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Honorifics for the Deceased


In the beginning of this week’s parasha the Torah teaches us to praise righteous people after mentioning their name. What is the nature of this obligation? What are its practical implications? Is the opposite – cursing the wicked – also included? Can “of blessed memory” be affixed to the name of a living person, or does it serve as proof of death? Why shouldn’t a baby be given the name of a wicked person, and what could be the result? And also – the source for klopping “Haman” during Megillah on Purim is also connected. Of this, and more in the coming article.


The parasha begins with the psukim: “These are the generations of Noach; Noach was a righteous man he was perfect in his generations; Noah walked with G-d. And Noach begot three sons: Shem, Cham, and Yafes” (Bereshis 6:9-10). Rashi quotes the Midrash to explain the connection between the psukim: “Since Scripture mentions him, it tells his praise, as it is said (Mishlei 10:7): ‘The mention of a righteous man is for a blessing.’ While the generation of the Flood were obliterated, Noach and his descendants were a blessing to the world.


In Mishlei we learn: “Blessings upon the head of a righteous man, but violence shall cover the mouth of the wicked. The mention of a righteous man is for a blessing, but the name of the wicked shall rot” (10:6-7). When mentioning the name of  a righteous person one should bless him. Upon mentioning a wicked one, he should be cursed.

The Gemara (Yoma 38b) notes these psukim, and adds another source for this obligation: “And the Lord said, ‘Shall I conceal from Avraham what I am doing? And Avraham will become a great and powerful nation, and all the nations of the world will be blessed in him” (Bereshis 18:17-18) The two psukim are seemingly unrelated. What’s the connection between G-d telling Avraham about the future and Avraham’s personal destiny? The Gemara explains that as He mentions Avraham’s name, Hashem blesses him.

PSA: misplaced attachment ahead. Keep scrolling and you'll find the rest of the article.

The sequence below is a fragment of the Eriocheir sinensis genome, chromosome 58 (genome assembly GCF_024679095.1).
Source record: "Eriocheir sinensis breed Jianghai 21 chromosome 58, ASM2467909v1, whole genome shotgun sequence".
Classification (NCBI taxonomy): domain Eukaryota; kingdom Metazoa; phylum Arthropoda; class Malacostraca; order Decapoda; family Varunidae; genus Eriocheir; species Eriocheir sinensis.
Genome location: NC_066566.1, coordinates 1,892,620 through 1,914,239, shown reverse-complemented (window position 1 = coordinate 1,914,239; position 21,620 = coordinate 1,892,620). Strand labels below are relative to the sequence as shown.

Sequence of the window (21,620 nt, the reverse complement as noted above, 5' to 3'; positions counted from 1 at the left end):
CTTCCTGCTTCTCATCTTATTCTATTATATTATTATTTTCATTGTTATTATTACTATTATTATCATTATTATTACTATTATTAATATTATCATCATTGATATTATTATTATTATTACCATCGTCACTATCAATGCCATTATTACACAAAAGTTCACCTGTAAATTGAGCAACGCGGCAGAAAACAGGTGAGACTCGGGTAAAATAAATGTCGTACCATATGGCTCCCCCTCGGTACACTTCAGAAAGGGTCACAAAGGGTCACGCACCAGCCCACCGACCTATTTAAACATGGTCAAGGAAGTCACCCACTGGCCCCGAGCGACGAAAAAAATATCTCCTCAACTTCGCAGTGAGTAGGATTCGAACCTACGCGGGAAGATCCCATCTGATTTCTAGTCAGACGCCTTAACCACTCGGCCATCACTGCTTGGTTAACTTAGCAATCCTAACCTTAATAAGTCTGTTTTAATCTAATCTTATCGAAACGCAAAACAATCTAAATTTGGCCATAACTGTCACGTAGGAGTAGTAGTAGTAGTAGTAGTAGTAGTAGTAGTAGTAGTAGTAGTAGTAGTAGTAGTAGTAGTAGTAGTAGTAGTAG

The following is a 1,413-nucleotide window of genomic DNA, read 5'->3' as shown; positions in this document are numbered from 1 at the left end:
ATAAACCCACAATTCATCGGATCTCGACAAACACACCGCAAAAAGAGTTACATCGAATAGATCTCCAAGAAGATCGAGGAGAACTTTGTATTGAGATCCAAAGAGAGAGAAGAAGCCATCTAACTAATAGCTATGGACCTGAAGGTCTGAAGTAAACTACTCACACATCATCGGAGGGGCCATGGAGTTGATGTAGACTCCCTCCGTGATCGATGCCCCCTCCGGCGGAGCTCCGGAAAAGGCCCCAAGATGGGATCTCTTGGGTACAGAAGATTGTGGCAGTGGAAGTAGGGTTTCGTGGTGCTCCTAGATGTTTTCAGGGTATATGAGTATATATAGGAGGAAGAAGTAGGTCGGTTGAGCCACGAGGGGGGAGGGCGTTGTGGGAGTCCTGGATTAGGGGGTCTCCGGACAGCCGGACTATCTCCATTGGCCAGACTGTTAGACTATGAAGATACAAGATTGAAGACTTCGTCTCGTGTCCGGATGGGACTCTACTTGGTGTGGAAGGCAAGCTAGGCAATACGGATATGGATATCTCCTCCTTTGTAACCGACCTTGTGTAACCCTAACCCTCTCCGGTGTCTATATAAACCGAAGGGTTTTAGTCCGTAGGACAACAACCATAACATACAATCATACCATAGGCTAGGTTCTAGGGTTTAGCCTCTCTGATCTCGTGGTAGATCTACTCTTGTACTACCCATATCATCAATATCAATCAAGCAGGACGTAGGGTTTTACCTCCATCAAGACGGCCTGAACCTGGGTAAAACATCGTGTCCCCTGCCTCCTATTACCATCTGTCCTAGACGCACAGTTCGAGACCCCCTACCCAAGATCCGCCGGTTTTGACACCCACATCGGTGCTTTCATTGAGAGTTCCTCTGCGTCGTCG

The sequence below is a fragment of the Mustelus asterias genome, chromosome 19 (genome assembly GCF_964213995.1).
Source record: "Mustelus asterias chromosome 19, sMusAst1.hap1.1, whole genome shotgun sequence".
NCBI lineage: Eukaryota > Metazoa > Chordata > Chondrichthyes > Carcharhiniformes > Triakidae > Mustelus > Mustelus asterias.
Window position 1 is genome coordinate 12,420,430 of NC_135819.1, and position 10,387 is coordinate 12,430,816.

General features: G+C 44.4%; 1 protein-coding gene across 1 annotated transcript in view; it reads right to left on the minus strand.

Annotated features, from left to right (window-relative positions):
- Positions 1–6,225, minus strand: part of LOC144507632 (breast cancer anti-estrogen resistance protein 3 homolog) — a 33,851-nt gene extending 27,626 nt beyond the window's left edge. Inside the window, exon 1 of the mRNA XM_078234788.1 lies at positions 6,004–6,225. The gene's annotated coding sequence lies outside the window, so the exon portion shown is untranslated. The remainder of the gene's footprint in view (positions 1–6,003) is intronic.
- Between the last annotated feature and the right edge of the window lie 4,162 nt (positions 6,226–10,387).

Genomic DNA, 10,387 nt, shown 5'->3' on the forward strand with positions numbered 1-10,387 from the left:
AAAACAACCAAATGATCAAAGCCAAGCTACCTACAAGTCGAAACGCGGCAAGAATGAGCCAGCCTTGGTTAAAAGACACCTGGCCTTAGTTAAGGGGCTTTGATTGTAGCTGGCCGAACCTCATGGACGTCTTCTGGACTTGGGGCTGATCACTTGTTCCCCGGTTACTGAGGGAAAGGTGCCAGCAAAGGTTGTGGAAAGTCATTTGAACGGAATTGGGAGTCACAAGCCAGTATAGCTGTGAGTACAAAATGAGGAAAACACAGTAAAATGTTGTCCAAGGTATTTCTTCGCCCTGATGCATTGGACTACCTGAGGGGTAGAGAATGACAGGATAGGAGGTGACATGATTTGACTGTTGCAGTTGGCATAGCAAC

And the opposite – about the wicked – is also true. In mentioning the people of Sodom the pasuk tells us: “Avram dwelt in the land of Canaan, and Lot dwelt in the cities of the plain, and he pitched his tents until Sodom. And the people of Sodom were very evil and sinful against the Lord” (Bereshis 13:12-13).  As soon as they are mentioned, the Torah mentions their negative traits.

These comments have practical application. The Charedim (M’divrei Kabala 4:1-2) and Shla (Sha’ar Haosios Kedusha 25) cite Rabbi Yitzchak (Midrash Rabba 49:1) who ruled: one who mentions a tzaddik’s name and doesn’t bless him transgresses a mitzva taught by the prophets, (as opposed to those taught in the written Torah). The same is true for mentioning the wicked, as the pasuk reads “The mention of a righteous man is for a blessing, but the name of the wicked shall rot”.

Practical Implications

The Mishna (Yoma 37a) mentions the names of several people who implemented changes in the Mikdash. Yehoshua ben Gamla was a high priest who exchanged the wooden Box of Lots used on Yom Kippur to one made of gold. Ben Katin replaced the old water fountain with an improved water system, and Helene, Queen of Adiabene, donated the gold chandelier that hung in the entrance of the main hall along with a sheet of gold with Parashas Sota engraved. Munbaz, her son, was the king who coated all the handles of the Yom Kippur vessels with gold, and Nicanor donated spectacular copper doors for the Mikdash. The names of these people are mentioned along with blessing.

Conversely, several families and characters receive negative mention in the Gemara (Yoma 38a): the Garmu family who baked the Showbread and the Avtinas family who made the Ketores both earned a negative mention because they refused to teach the secrets of their trade to others. Hogras ben Levi refused to teach students how he put his finger in his mouth and another through a lyre to produce a beautiful sound, and Ben Kamtzar knew how to write Hashem’s four-letter name in one stroke while using four quills.